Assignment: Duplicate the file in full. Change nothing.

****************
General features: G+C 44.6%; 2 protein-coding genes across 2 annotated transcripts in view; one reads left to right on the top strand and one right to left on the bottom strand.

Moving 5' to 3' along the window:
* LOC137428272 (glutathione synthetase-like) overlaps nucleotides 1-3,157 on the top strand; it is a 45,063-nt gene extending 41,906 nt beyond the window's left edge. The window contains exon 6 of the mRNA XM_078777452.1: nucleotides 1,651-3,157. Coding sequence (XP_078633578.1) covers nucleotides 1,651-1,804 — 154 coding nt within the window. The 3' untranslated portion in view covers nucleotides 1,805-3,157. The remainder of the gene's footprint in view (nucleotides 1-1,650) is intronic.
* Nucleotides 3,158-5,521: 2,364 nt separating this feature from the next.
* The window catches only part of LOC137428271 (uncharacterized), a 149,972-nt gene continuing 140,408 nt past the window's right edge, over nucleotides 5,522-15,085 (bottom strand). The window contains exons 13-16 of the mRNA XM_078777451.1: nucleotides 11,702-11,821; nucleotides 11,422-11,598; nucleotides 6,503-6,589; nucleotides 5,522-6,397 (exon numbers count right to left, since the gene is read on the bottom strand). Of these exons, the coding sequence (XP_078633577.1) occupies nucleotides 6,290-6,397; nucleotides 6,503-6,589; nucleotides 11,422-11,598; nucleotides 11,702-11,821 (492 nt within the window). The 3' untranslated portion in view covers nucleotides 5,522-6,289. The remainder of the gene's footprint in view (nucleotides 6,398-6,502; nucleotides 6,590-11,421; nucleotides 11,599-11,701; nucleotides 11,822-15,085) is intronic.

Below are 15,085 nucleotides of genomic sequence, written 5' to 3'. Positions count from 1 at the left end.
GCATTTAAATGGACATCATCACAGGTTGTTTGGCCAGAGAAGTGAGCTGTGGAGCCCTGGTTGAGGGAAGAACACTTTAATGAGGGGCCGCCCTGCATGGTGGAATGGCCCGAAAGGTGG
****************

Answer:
General features: G+C 44.6%; 2 protein-coding genes across 2 annotated transcripts in view; one reads left to right on the top strand and one right to left on the bottom strand.

Moving 5' to 3' along the window:
* LOC137428272 (glutathione synthetase-like) overlaps nucleotides 1-3,157 on the top strand; it is a 45,063-nt gene extending 41,906 nt beyond the window's left edge. The window contains exon 6 of the mRNA XM_078777452.1: nucleotides 1,651-3,157. Coding sequence (XP_078633578.1) covers nucleotides 1,651-1,804 — 154 coding nt within the window. The 3' untranslated portion in view covers nucleotides 1,805-3,157. The remainder of the gene's footprint in view (nucleotides 1-1,650) is intronic.
* Nucleotides 3,158-5,521: 2,364 nt separating this feature from the next.
* The window catches only part of LOC137428271 (uncharacterized), a 149,972-nt gene continuing 140,408 nt past the window's right edge, over nucleotides 5,522-15,085 (bottom strand). The window contains exons 13-16 of the mRNA XM_078777451.1: nucleotides 11,702-11,821; nucleotides 11,422-11,598; nucleotides 6,503-6,589; nucleotides 5,522-6,397 (exon numbers count right to left, since the gene is read on the bottom strand). Of these exons, the coding sequence (XP_078633577.1) occupies nucleotides 6,290-6,397; nucleotides 6,503-6,589; nucleotides 11,422-11,598; nucleotides 11,702-11,821 (492 nt within the window). The 3' untranslated portion in view covers nucleotides 5,522-6,289. The remainder of the gene's footprint in view (nucleotides 6,398-6,502; nucleotides 6,590-11,421; nucleotides 11,599-11,701; nucleotides 11,822-15,085) is intronic.

Below are 15,085 nucleotides of genomic sequence, written 5' to 3'. Positions count from 1 at the left end.
GCATTTAAATGGACATCATCACAGGTTGTTTGGCCAGAGAAGTGAGCTGTGGAGCCCTGGTTGAGGGAAGAACACTTTAATGAGGGGCCGCCCTGCATGGTGGAATGGCCCGAAAGGTGG